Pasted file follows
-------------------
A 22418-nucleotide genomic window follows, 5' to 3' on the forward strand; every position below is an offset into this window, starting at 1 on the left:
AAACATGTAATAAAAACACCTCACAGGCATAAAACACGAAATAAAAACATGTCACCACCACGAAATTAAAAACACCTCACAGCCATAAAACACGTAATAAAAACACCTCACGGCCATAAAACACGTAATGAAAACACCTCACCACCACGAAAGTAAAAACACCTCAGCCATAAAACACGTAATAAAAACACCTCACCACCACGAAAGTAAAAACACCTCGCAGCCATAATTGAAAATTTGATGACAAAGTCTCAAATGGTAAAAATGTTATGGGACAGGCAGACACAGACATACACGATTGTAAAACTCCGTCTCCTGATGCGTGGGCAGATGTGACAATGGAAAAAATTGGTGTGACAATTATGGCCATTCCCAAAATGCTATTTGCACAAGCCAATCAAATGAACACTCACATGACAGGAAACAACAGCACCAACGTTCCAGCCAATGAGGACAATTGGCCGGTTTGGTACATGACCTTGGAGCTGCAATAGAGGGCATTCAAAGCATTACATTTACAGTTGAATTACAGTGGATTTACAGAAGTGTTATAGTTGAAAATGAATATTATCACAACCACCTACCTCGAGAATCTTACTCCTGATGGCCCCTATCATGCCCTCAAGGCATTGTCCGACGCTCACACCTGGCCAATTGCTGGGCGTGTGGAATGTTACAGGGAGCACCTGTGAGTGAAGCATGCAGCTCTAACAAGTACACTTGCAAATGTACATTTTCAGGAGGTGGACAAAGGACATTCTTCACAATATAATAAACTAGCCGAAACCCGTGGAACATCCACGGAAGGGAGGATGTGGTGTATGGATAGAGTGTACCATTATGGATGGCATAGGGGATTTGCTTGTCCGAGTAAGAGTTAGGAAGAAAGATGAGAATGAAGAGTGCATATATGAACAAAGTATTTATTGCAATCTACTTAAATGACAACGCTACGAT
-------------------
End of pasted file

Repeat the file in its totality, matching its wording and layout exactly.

A 22418-nucleotide genomic window follows, 5' to 3' on the forward strand; every position below is an offset into this window, starting at 1 on the left:
AAACATGTAATAAAAACACCTCACAGGCATAAAACACGAAATAAAAACATGTCACCACCACGAAATTAAAAACACCTCACAGCCATAAAACACGTAATAAAAACACCTCACGGCCATAAAACACGTAATGAAAACACCTCACCACCACGAAAGTAAAAACACCTCAGCCATAAAACACGTAATAAAAACACCTCACCACCACGAAAGTAAAAACACCTCGCAGCCATAATTGAAAATTTGATGACAAAGTCTCAAATGGTAAAAATGTTATGGGACAGGCAGACACAGACATACACGATTGTAAAACTCCGTCTCCTGATGCGTGGGCAGATGTGACAATGGAAAAAATTGGTGTGACAATTATGGCCATTCCCAAAATGCTATTTGCACAAGCCAATCAAATGAACACTCACATGACAGGAAACAACAGCACCAACGTTCCAGCCAATGAGGACAATTGGCCGGTTTGGTACATGACCTTGGAGCTGCAATAGAGGGCATTCAAAGCATTACATTTACAGTTGAATTACAGTGGATTTACAGAAGTGTTATAGTTGAAAATGAATATTATCACAACCACCTACCTCGAGAATCTTACTCCTGATGGCCCCTATCATGCCCTCAAGGCATTGTCCGACGCTCACACCTGGCCAATTGCTGGGCGTGTGGAATGTTACAGGGAGCACCTGTGAGTGAAGCATGCAGCTCTAACAAGTACACTTGCAAATGTACATTTTCAGGAGGTGGACAAAGGACATTCTTCACAATATAATAAACTAGCCGAAACCCGTGGAACATCCACGGAAGGGAGGATGTGGTGTATGGATAGAGTGTACCATTATGGATGGCATAGGGGATTTGCTTGTCCGAGTAAGAGTTAGGAAGAAAGATGAGAATGAAGAGTGCATATATGAACAAAGTATTTATTGCAATCTACTTAAATGACAACGCTACGAT